“Obviously I’ve always been a searcher in terms of my technique and my golf swing, try something new here or there, it might work for a little bit, and even switching during the rounds,” he said. “When I saw Dr. Rotella, I said, okay, do I spend a few months and just try to engrain a new habit in the swing, trying to get my club a little more on plane, certain little things I’d like to change, or do I just go with it and trust it and try to just do the same thing every day? And he says, the sooner you decide to just trust what you’ve got, the quicker you're going to become a better player. And I skated right through Q-school and then I won three months later at the Honda, my first win in 2007.
“And that was the mentality that I’ve taken ever since. I stray from that every once in a while, but for some reason at the end of last year, which was one of my worst years in recent history, it just popped back into my head, hey, I’ve got to just trust what I’m doing and just play my own game — not put my swing on camera every afternoon after the rounds and try to make it perfect, because I looked around and I see everyone has got a different swing. And even some of the best swings on Tour, if they can’t dial in the yardage, it’s not going to help them. So just focus more on myself, and that's what Bob really helped me with.”
A self-described Cheesehead, Wilson could hardly celebrate the Packers’ win as he tried to sleep on a tenuous two-stroke lead with six holes to play. “I was a little more nervous today than I was expecting,” Wilson said. “I didn’t sleep great last night. It was probably the excitement with the Super Bowl and the uncertainty of today.”
Two Gloves, One Tough Loss
Tommy “Two Gloves” Gainey probably won’t sleep well for a while. After losing the third-round lead, the Nationwide Tour grad and budding folk hero saw his hopes drown at 17, a drivable par 4 where he found the water twice. “I guess I’ve just got to deal with it,” Gainey said. “You’ve got to win with class and you’ve got to lose with class, so I'm trying to deal with that right now.”
Gainey, whose distinctive persona includes two dark gloves and one funky, jerky swing, still posted his best finish since the 2008 Children’s Miracle Network Classic, where he finished second.
Another Missed Opportunity
Phil Mickelson spent much of 2010 missing out on chances to supplant Tiger Woods as the World’s No. 1 golfer. With the No. 1 window closed for now, Lefty still missed out on a chance to pass Woods in the rankings. A solo third or better would have nudged Mickelson into the No. 3 spot in the World Rankings ahead of Woods, but Lefty could only manage a T29 after opening 67-65.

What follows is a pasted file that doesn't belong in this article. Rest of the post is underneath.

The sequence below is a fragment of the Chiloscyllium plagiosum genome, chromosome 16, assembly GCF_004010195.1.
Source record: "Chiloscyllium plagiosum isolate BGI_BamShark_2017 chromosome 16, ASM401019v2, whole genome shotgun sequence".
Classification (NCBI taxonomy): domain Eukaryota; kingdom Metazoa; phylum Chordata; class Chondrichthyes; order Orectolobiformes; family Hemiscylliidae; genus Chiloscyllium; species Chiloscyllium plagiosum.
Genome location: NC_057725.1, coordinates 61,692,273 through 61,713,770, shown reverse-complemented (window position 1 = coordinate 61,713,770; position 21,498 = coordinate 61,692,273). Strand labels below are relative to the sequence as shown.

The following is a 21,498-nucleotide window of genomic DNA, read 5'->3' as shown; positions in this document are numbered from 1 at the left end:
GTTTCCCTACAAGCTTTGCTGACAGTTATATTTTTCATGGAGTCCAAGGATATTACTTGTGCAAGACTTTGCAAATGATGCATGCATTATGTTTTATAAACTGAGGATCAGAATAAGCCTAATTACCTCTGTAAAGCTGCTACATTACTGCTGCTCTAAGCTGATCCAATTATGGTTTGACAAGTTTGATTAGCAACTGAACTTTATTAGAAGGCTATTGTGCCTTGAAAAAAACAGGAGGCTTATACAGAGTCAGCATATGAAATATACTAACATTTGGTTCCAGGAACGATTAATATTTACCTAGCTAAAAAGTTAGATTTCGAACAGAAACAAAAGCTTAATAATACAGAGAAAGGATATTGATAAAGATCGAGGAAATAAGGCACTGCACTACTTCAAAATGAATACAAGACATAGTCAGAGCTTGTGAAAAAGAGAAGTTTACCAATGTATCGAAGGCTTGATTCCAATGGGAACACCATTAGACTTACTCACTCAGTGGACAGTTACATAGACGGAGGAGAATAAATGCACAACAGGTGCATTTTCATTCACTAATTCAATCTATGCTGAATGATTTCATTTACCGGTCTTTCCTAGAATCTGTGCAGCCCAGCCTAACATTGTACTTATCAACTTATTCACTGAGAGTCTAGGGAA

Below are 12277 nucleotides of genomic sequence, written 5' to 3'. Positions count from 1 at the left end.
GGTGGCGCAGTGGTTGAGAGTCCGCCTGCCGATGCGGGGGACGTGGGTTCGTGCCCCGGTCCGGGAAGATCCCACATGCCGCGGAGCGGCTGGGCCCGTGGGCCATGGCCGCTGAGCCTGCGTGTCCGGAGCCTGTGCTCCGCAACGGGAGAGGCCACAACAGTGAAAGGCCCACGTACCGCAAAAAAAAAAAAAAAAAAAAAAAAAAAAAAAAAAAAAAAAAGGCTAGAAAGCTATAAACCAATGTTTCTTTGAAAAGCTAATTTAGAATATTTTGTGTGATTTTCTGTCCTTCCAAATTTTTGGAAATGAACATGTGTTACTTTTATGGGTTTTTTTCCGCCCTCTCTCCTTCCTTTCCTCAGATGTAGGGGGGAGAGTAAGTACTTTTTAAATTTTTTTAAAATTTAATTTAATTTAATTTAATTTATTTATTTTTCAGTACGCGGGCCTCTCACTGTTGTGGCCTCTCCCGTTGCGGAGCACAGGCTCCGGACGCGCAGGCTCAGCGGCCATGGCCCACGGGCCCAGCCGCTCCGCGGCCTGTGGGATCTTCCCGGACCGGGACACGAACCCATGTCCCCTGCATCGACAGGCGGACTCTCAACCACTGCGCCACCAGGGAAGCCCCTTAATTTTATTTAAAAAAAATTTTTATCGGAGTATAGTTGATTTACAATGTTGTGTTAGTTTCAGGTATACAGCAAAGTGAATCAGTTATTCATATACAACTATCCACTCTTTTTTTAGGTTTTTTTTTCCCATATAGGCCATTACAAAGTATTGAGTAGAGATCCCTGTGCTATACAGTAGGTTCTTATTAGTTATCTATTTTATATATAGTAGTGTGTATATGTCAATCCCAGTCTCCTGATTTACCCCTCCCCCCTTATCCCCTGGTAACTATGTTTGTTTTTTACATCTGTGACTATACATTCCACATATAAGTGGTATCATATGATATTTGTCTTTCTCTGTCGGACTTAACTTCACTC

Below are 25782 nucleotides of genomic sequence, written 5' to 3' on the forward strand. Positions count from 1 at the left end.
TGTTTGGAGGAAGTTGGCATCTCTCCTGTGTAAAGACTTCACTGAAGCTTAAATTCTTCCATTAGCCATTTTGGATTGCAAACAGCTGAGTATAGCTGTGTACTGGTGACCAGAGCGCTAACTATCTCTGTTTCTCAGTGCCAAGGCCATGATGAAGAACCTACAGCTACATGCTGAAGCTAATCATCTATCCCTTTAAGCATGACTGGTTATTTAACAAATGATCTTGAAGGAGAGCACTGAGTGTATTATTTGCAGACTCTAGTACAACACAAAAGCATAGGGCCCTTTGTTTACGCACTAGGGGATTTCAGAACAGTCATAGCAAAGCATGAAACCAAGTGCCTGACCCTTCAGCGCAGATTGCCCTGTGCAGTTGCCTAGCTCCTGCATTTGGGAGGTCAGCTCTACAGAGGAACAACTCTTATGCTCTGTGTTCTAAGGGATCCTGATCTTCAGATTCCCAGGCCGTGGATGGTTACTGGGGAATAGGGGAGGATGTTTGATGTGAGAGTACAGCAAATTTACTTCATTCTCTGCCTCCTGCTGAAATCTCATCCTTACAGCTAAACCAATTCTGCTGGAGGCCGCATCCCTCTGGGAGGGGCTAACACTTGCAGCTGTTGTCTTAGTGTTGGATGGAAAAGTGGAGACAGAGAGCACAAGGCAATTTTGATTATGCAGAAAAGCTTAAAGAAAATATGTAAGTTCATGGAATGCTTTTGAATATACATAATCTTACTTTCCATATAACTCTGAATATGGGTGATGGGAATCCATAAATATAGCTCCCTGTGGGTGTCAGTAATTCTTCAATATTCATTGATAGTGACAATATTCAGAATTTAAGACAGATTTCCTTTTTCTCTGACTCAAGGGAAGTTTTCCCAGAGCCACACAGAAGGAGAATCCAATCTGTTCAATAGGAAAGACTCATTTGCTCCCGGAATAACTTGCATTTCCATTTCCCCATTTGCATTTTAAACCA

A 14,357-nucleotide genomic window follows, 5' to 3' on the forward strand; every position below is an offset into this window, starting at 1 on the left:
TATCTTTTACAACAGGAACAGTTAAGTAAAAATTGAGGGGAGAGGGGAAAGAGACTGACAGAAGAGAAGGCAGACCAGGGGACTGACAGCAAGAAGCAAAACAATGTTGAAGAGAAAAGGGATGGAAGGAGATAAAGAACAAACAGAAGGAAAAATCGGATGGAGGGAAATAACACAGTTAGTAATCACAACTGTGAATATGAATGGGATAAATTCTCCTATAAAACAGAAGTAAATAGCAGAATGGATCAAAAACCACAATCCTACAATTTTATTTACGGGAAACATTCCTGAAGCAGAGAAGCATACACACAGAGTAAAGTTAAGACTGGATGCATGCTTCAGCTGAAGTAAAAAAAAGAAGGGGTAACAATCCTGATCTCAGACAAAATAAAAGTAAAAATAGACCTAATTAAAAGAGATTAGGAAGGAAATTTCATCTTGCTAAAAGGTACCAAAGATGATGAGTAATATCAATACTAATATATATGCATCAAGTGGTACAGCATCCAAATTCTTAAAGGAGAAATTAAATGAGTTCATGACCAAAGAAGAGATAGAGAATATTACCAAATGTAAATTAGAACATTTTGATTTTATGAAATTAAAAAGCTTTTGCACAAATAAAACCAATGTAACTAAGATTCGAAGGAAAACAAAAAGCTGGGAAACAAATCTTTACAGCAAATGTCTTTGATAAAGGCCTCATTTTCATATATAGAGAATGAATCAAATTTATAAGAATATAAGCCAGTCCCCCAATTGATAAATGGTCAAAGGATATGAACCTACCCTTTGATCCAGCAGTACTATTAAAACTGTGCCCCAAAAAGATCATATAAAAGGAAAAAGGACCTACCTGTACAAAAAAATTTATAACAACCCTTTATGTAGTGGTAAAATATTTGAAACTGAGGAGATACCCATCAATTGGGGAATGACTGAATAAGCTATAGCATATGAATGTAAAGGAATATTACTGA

GOLF CHANNEL’S BRANDEL CHAMBLEE GIVES HIS TAKE:Hunter Mahan has one of the most envied golf swings in the game, and it serves him well. He is one of the best from tee to green and seems comfortable moving the ball around, and that’s why he will have a long career on the Tour. But his success will be limited until he finds a way to become better around and on the greens. He’s susceptible to inconsistency, like missing four cuts in a row as he did last season, a year in which he won twice but only had three top-10 finishes. His favorite event besides the Travelers is the Masters, where he has finished eighth and 10th the last two years.
GOLF CHANNEL’S BRANDEL CHAMBLEE GIVES HIS TAKE: Rickie Fowler did not disappoint in his rookie year, being named head of his class. The putt he made on the 18th hole for a halve in his singles match at the Ryder Cup, and the poise it took to hit it, validated Corey Pavin’s captain’s pick and illustrated why he is one of the most exciting players to watch on Tour. Still, when a player of his length and wedge play is 110th in par-5 birdies, it says he is making mistakes in course management. A more experienced Fowler will win in 2011, likely early, and could capture a major.
The party doesn't stop on No. 16 at TPC Scottsdale.
Of all the legendary holes on the PGA Tour schedule — the island green, No. 17, at TPC Sawgrass and the final hole of Amen Corner, No. 13 Azalea, at Augusta National are the first that come to my mind — there is absolutely (or is it Absolut-ly?) nothing like No. 16 at TPC Scottsdale, where drinks mix, coeds mingle and the crowd is rowdier than anywhere else on Tour.